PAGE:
7. Article submitted by Andy Steele: SDS Survey: No Issues? No Chance! News that a survey by fans' body Supporters' Direct Scotland has found that while the vast majority of fans felt the game in Scotland had no issues with racism or homophobia, it had a big, big problem with sectarianism. This highlights not just the issue of social attitudes and football, but, sadly, the problem people have with perceiving themselves as part of the problem. One can assume fairly safely that for such a result to be obtained a good proportion of respondents were either non-Old Firm fans, or if Old Firm fans, Celtic supporters. I would be willing to place a hefty wager that the only fans who feel strongly that there is little sectarianism in Scotland would be those supporters the others consider to be the problem: Rangers fans. One must always, in such debates, pander to the thin skinned and establish that yes, one does think there is an issue and yes, Rangers fans most of all need to deal with it. A major issue, though? I don't see it in my day-to-day life, though I may of course simply be lucky or blinkered. Having established that denial is not on the agenda, though, I'd like to examine the other two aspects mentioned, homophobia and racism. If Scottish football has no issue with racism it is because the game is played, watched, commentated on and written about in what is a virtual monoculture. The BBC can count Kheredine Iddeshane, who to guess from his name may be of middle east extraction, and STV Rhaman Bardwan, but that's about it. The sight of players from non-European backgrounds has diminished of late, while managers and chairmen are exclusively white. No racism? Well, maybe if we understand that creating an almost exclusively European ethnic identity for the game will go a long way to excluding those from without such a background, it may expain why there's 'no racism': there's no cultural mix in which it might appear. Perhaps, if we actively created an environment which encouraged diversity, and focused on policing the resultant mix effectively, we may find we're not quite so tolerant as we might like to think. Or we may not - who knows? Casual racism has certainly been part of my west of Scotland experience: I am inclined to believe that 'no issue' is a complacent and boastful conclusion not based on evidence. But since many have called long and loud for such an approach to sectarianism, it seems only logical to apply it to these other areas as well. And what about homophobia? 'Get fucking up, ya poofy cunt' is, for the student of English, a fascinating sentence, but it's hardly indicative of a tolerant atmosphere. You'll hear it, and variants thereon, at every ground every week when an opposition player is apparently injured, though: 'no issue'? When 'Off the Ball' described a poor flag as 'poofy' I actually, for the first time in my life, got off my arse and complained. I got a reply: it was drivel. Credit where it's due, though, the programme presumably realised they were out of order and have since addressed the issue interestingly and humourously. What the incident that riled me shows, though, is that many of us are actively discriminatory without even realising it: Stuart Cosgrove was no more actively trying to put down homosexuality than I am actively trying to create a Protestant theocracy when I sing 'No Surrender' at Ibrox. The effect, nevertheless, can be non-inclusive. My singing of that song is based on the fact that it creates a great atmosphere first and last, and not in any way because I care about or know about Irish or religious history. Others, though, hear my singing and feel excluded or offended by it. What to me is a noise is to others an insult - if Tom English, easily the best analyst of the game at the moment, is freaked out by it I have to think twice. That's not to say I will agree with him, but it gives pause for thought. Plainly all these issues are hyper-sensitive with absolutes thin on the ground, but there's simply no way we have absolutely 'no issue' with racism or homophobia. I suppose the point I'm trying to make is that in our game, all three of these issues exist to varying degrees, but only one is taken seriously and, conveniently, it's the one that can be blamed on someone else. Sectarianism deserves to be taken seriously, but so too do other forms of bigotry: not least sexism, which in Scotland remains rampant. I find women as sexually stimulating as the next man, assuming he's straight, but that's no reason to objectify them or base a professional appraisal on their chests or backsides: that's still the default position of far too many men. We've plenty issues which could do with being addressed both in the game and in the country, but the first step we take will have to be from our own front doors. Blaming everything on Rangers and Rangers fans while insisting the rest of the land is a paradise of tolerance and diversity is doing no-one any favours: a more honest appraisal of our own prejudices would reveal some or all of these issues, far from being non-existent, might be visible in the mirror tomorrow morning as you shave. http://www.gersnet.co.uk/index.php/latest-news/252-sds-survey-no-issues-no-chance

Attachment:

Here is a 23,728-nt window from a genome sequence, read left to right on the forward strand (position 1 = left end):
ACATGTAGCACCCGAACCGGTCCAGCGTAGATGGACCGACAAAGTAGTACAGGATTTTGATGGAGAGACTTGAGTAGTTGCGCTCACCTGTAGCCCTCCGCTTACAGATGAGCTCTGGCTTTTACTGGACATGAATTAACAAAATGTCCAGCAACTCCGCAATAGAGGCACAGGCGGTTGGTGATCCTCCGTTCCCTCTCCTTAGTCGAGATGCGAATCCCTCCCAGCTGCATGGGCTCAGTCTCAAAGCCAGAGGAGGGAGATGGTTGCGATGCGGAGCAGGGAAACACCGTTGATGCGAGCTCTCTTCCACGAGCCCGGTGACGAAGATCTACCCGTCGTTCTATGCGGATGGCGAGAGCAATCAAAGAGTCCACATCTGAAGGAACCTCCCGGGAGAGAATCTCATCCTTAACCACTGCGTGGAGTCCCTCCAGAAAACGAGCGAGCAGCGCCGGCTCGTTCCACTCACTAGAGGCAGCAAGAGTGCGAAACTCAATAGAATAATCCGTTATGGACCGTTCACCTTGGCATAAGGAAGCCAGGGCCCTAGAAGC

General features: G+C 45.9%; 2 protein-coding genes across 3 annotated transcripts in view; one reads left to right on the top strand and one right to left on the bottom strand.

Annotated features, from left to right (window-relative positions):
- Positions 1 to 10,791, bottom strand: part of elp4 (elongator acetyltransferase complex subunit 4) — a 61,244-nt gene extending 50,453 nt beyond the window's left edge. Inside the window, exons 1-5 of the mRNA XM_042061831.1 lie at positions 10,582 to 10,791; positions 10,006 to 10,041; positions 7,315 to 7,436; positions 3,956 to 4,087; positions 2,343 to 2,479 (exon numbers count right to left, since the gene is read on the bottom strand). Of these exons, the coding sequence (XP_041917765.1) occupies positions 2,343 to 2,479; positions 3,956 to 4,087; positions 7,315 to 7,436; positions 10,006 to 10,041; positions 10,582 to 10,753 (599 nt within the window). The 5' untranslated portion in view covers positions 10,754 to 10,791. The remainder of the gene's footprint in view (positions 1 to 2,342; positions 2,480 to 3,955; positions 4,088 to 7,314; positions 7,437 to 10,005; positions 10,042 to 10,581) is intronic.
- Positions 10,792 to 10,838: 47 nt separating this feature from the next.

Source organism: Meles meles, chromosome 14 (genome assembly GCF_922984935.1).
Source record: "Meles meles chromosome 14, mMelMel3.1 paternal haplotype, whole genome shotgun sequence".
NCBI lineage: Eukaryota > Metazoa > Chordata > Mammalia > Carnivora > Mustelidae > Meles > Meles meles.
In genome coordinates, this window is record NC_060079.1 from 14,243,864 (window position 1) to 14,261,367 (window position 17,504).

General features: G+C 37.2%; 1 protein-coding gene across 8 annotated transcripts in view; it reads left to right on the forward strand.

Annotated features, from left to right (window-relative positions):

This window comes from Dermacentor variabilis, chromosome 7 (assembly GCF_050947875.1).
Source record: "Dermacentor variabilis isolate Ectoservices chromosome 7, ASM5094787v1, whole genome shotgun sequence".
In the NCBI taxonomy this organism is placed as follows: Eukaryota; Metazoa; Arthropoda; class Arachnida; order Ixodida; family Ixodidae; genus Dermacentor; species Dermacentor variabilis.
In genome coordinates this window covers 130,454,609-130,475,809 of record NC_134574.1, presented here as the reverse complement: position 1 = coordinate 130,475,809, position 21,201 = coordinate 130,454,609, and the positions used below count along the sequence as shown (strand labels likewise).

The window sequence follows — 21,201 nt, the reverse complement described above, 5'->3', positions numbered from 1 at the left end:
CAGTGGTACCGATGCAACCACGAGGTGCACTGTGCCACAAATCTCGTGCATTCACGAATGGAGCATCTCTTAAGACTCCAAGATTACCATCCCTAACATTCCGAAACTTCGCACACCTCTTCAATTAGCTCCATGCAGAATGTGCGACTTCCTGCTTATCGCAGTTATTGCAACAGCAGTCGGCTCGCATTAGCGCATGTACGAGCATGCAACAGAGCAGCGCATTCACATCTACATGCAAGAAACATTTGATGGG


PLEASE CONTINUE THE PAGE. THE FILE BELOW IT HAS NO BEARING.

8. Rangers has been many things to many people for nearly a century and a half and over much of this time, excellence and aspiration have ranked high in the club's priorities. To be a Rangers supporter was to be a part of a family that had high expectations, an intolerance of mediocrity, an insistence on elite standards and an undying ambition to be the best. The last few years, though, have been a uniquely testing time. Experiencing the team in the lower reaches of Scottish football has been a ghastly experience. After 120 years of winning or coming close to winning the Scottish League, being dumped in the wasteland of the national sport has been more than just humbling: it has been surreal. Finishing top of the third and fourth tiers may have secured promotion, but it went against the grain that these achievements were deemed worthy of celebration. They might be for small clubs, but for a club like Rangers, promotion was a minimum expectation. There's something unsettling about seeing Rangers celebrating the acquisition of minor trophies. Some will argue that every success should be lauded, especially after flirting with finality, but it feels inappropriate: it feels wrong. The nature of the way the team has performed is a sorry tale. Watching Rangers is about as aesthetically pleasing as a long and lingering gaze at the urban monstrosity that is Celtic Park. An uncultured approach to football is now endemic within the club's football department: it knows no other way. Somehow, and it started before Ally McCoist settled in the manager's chair, Rangers has become the epitome of ugly. The vital matter of club ownership is impossible to ignore. Fans have lost trust in the current regime; its plans are vague and unconvincing, it is out of touch with those who fund it and it can't even convince supporters that it genuinely cares. It is in a hole, a very large hole, and it keeps on digging. Rangers is a shadow of what it used to be. In every single area, there are failings, but most worryingly of all, there appears to be no light at the end of the tunnel. The club's financial predicament could mean a slow and painful demise, or perhaps a sudden and quick one. The spectre of doom hovers over Rangers like dark clouds over Arran, and even if the club survives, it may never recover to become a domestic powerhouse again. Fans debate the corporate side endlessly, but expertise in this argument rarely offers hope, a way out or a workable solution. Learned fans offer little more than those who know as much about bean-counting as they do about rocket science. A glaring absence of the means, imagination and knowhow to lead Rangers out of this mess has been the most notable aspect of this entire debacle. The vast Rangers family has been found to be badly wanting. It is staggering that a pillar of the Scottish sporting community could be so easily shaken and undermined, but the collective naivete of the Rangers support never dared to entertain the possibility that the club's existence could one day be threatened. From the fanatical element within the Celtic support to provincial club detestation of Rangers and an ever-open door on Edmiston Drive to rogue ownership, the inevitable consequence was hard times ahead for Rangers, but few saw it coming. In this hostile new era, winning a title or two was only going to be half the battle. There are no heroes in this debacle. From millionaires to ex-players and from ex-directors to ordinary fans, the combined wisdom of the lot of them has amounted to failure after failure and blunder after blunder. The air of immortality that once enveloped Rangers has evaporated. The club has been outed as a zone of incompetence and its cheap talk and soft underbelly have made it an easy target for detractors. There are times, when the mood is dark, when one wonders if Rangers has reached the end of the road. Society has changed, but maybe Rangers has never really changed at all. It gives the appearance of being an anachronism, clinging to a past that it can't let go instead of embracing a future that it never foresaw. Regrettably, there is a hateful and sinister element within the Rangers support. For many years, our press and media told us it was there, but we denied the accusations outright. Now, with many contentious issues to deal with, the vitriol that spews forth from one fan to another is beyond the pale. Anyone trying to lead us out of this mess automatically becomes a hate figure for fundamentalists who believe that they and only they are the true carriers of the Rangers torch. Maybe they are, and maybe that's why the torch is in danger of being extinguished - permanently. Two words have sold a million Scottish newspapers over the years: 'Rangers' and 'crisis'. Finally, we have a crisis worthy of such a dramatic description and we have reacted exactly as our enemies would have wanted. There is too much hate in our hearts to provide constructive solutions to the problems that beset us. Until this is successfully addressed, we will get the club we deserve - if we have a club at all.